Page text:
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Conflict in the workplace is not uncommon, and in fact, in some instances, it is even worthwhile. That's right. It can be worthwhile particularly if you can shift the conflict to make it work to your advantage. Why does conflict occur? Difference is at the heart of the conflict, so it’s important to explore areas where people often don’t align. Typically, conflicts arise when expectations are not met in some form, when one party perceives a threat to themselves in some way, or through simple miscommunication. So, what can you do to manage conflict when it arises? Follow these simple steps.
1. Determine the cause.
You can't solve the problem until you are sure that everyone has a mutual definition of the problem and that everyone is talking about the same problem. Gather as much data as you can. Ask for information and be sure to involve the impacted individual(s) in discussions. Ask "what else" questions to raise all of the issues and show a willingness to listen. Do not become defensive or personalize issues. Passing judgement before considering perspectives is dangerous. It’s easy to draw conclusions based on your initial impression of the situation. Problems arise, however, when your initial judgements get in the way of critical thinking once you’ve heard all sides of the conflict.
2. Collaborate on solutions.
Use a "yes... and" response to focus and build on potential solutions. Avoid using a "yes... but" response, which tends to shift focus back onto the problem and away from solutions. Whenever possible, always engage key stakeholders in developing solutions. This will help facilitate buy-in when final decisions are made. Allowing one team member to control the conversation is a root-cause of workplace conflict. Different personality types naturally clash. If one party is more outspoken and attempts to steer the meeting into a direction favourable to them, you should make an effort to get things back on track. Asking the quieter team member questions that help them communicate their side of the story is a great way to counter this.
3. Provide alternative options.
Whenever possible, provide choices. People tend to feel empowered when they are involved in the decision-making process. This will also help you in soliciting ongoing support and champions once the final decisions are made.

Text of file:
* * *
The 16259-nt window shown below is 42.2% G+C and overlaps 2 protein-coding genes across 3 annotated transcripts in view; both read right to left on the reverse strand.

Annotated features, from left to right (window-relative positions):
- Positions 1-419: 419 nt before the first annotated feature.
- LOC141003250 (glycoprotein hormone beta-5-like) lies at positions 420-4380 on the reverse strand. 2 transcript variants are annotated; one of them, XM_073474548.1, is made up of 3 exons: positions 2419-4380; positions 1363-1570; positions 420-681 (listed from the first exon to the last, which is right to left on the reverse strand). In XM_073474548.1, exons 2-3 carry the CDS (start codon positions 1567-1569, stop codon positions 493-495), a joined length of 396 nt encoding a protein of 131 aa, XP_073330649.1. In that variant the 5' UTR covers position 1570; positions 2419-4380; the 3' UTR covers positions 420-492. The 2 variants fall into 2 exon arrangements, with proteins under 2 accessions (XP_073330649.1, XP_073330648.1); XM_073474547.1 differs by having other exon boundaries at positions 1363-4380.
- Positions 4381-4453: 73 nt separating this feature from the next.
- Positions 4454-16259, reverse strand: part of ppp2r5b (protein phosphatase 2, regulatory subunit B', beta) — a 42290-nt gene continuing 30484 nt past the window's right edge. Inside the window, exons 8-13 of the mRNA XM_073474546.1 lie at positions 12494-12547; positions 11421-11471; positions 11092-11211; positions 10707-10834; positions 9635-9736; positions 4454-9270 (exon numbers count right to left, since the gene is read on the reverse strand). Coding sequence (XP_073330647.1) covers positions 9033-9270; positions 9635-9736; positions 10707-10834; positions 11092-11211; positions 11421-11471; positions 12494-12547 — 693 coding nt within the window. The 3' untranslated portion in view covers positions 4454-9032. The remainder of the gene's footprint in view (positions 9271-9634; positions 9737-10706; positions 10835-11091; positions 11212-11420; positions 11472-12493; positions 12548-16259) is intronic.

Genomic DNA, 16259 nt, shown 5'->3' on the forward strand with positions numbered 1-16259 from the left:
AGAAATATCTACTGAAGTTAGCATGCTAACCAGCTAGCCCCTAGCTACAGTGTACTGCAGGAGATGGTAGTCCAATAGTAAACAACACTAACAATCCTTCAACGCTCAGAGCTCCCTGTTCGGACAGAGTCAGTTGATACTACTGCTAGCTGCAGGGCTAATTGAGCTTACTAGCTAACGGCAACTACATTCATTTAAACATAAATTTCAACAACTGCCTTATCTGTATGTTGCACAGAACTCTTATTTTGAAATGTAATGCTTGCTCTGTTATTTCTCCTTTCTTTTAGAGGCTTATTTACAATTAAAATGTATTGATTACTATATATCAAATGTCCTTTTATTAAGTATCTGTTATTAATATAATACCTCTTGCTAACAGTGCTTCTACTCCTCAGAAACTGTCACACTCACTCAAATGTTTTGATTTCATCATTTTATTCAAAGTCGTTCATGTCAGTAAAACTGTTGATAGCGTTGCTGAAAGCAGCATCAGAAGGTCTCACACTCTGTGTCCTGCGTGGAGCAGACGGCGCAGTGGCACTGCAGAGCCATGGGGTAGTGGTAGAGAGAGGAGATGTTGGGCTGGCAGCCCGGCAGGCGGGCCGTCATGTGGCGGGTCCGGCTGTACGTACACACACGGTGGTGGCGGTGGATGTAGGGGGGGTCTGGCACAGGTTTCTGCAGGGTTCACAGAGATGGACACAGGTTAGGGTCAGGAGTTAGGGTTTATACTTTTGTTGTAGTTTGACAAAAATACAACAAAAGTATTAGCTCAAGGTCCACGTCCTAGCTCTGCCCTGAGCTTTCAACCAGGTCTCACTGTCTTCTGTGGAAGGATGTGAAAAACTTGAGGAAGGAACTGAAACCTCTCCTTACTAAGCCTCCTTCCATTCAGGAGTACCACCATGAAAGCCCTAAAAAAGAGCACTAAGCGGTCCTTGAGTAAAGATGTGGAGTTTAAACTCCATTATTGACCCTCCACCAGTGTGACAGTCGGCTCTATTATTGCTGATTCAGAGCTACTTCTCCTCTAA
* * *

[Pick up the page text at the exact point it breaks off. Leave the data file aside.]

4. Communicate key decisions.
Develop a communication plan that communicates the decision as many times and as many ways that you feel are appropriate. This might include meeting one-on-one with those involved, announcement at a team meeting, and an email announcement or written memo to follow-up. Be sure to involve your boss (and senior management or human resources when appropriate) to reinforce and support the final decision. When should HR step in? We recommend that HR get involved in workplace conflicts when:
Employees are threatening to quit over the problem. Recruiting and training are costly and it is often cheaper to work out a solution
Disagreements are getting personal and respect between team members are being lost
Conflicts are affecting morale and organizational success
5. Implement solutions.
Once a decision has been made, it is important that you be assertive in the implementation of that decision. When challenged (and do expect to be challenged) be calm, refocus on the process used to identify issues and develop solutions, and be confident in the knowledge that you have done the best you can to resolve the situation. Don't get angry or over-apologize, as this will only serve to weaken your position. Handling workplace conflict is never easy but it is necessary if you want to be perceived as a strong leader capable of getting things done. Avoid conflict and you put yourself on a path of manipulation and distrust. Handle conflict straight on and you will earn the respect of your peers, your staff, and your boss. Follow up with everyone involved in the conflict a few weeks after a resolution is met and ask them if they've changed their perspective on the issue at all. By standardizing the way you resolve disputes and using them as learning opportunities, you can turn to workplace conflict resolution into a competitive advantage. Remember: great things can come from conflict. When issues in the workplace arise, address them not as inconveniences, but opportunities for growth. By addressing conflicts in your teams, you will feel more confident and capable, no matter what situation you find yourself in. Your whole team will also improve because of your thought process of helping them get past their conflicts.
Preventing future workplace conflict
Positive workplace culture is essential in mitigating disputes and can be achieved in a number of ways. Allowing your team to seek professional development opportunities is a great way to create a work environment of growth and continued learning. Become an expert on handling these hard-to-deal-with leadership tasks by leveraging our team development programme. Your personal development is just as important as that of your team members.
Find out more here: https://www.playbytu.sg/teamdevelopment